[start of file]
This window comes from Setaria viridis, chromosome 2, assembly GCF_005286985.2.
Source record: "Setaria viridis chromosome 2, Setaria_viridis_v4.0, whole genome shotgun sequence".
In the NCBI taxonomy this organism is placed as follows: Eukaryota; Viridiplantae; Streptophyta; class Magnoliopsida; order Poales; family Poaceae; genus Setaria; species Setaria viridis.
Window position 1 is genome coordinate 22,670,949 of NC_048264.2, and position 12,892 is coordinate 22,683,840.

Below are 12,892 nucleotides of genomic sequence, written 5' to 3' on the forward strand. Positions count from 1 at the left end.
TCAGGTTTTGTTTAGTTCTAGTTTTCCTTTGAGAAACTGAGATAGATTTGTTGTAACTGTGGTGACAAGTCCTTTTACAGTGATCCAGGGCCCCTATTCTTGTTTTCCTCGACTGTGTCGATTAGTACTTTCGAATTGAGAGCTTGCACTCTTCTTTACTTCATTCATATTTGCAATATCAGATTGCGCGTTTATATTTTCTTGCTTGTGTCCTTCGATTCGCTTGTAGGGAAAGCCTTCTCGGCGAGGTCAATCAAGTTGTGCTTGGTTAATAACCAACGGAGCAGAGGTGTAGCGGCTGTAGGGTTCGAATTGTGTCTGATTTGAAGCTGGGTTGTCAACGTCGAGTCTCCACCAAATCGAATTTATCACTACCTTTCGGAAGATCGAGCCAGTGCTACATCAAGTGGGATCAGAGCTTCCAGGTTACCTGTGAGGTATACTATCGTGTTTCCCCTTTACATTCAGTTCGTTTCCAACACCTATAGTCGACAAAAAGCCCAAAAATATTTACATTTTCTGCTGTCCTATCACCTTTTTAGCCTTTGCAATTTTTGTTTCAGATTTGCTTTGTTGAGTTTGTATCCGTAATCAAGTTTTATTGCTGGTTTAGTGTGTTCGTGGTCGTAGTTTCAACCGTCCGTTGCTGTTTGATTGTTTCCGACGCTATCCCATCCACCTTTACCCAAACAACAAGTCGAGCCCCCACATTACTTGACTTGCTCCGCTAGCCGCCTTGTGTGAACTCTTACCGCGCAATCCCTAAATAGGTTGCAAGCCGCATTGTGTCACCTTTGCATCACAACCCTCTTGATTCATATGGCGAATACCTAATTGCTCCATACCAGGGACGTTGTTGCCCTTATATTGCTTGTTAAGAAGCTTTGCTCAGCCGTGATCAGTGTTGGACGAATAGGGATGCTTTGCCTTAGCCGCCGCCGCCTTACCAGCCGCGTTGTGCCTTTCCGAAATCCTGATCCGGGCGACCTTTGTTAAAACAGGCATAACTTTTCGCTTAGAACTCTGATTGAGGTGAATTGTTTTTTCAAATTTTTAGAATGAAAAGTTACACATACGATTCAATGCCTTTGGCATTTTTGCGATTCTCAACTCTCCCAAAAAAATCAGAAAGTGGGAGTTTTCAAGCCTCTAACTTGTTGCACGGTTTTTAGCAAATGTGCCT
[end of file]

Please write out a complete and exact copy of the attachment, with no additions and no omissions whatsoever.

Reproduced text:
This window comes from Setaria viridis, chromosome 2, assembly GCF_005286985.2.
Source record: "Setaria viridis chromosome 2, Setaria_viridis_v4.0, whole genome shotgun sequence".
In the NCBI taxonomy this organism is placed as follows: Eukaryota; Viridiplantae; Streptophyta; class Magnoliopsida; order Poales; family Poaceae; genus Setaria; species Setaria viridis.
Window position 1 is genome coordinate 22,670,949 of NC_048264.2, and position 12,892 is coordinate 22,683,840.

Below are 12,892 nucleotides of genomic sequence, written 5' to 3' on the forward strand. Positions count from 1 at the left end.
TCAGGTTTTGTTTAGTTCTAGTTTTCCTTTGAGAAACTGAGATAGATTTGTTGTAACTGTGGTGACAAGTCCTTTTACAGTGATCCAGGGCCCCTATTCTTGTTTTCCTCGACTGTGTCGATTAGTACTTTCGAATTGAGAGCTTGCACTCTTCTTTACTTCATTCATATTTGCAATATCAGATTGCGCGTTTATATTTTCTTGCTTGTGTCCTTCGATTCGCTTGTAGGGAAAGCCTTCTCGGCGAGGTCAATCAAGTTGTGCTTGGTTAATAACCAACGGAGCAGAGGTGTAGCGGCTGTAGGGTTCGAATTGTGTCTGATTTGAAGCTGGGTTGTCAACGTCGAGTCTCCACCAAATCGAATTTATCACTACCTTTCGGAAGATCGAGCCAGTGCTACATCAAGTGGGATCAGAGCTTCCAGGTTACCTGTGAGGTATACTATCGTGTTTCCCCTTTACATTCAGTTCGTTTCCAACACCTATAGTCGACAAAAAGCCCAAAAATATTTACATTTTCTGCTGTCCTATCACCTTTTTAGCCTTTGCAATTTTTGTTTCAGATTTGCTTTGTTGAGTTTGTATCCGTAATCAAGTTTTATTGCTGGTTTAGTGTGTTCGTGGTCGTAGTTTCAACCGTCCGTTGCTGTTTGATTGTTTCCGACGCTATCCCATCCACCTTTACCCAAACAACAAGTCGAGCCCCCACATTACTTGACTTGCTCCGCTAGCCGCCTTGTGTGAACTCTTACCGCGCAATCCCTAAATAGGTTGCAAGCCGCATTGTGTCACCTTTGCATCACAACCCTCTTGATTCATATGGCGAATACCTAATTGCTCCATACCAGGGACGTTGTTGCCCTTATATTGCTTGTTAAGAAGCTTTGCTCAGCCGTGATCAGTGTTGGACGAATAGGGATGCTTTGCCTTAGCCGCCGCCGCCTTACCAGCCGCGTTGTGCCTTTCCGAAATCCTGATCCGGGCGACCTTTGTTAAAACAGGCATAACTTTTCGCTTAGAACTCTGATTGAGGTGAATTGTTTTTTCAAATTTTTAGAATGAAAAGTTACACATACGATTCAATGCCTTTGGCATTTTTGCGATTCTCAACTCTCCCAAAAAAATCAGAAAGTGGGAGTTTTCAAGCCTCTAACTTGTTGCACGGTTTTTAGCAAATGTGCCT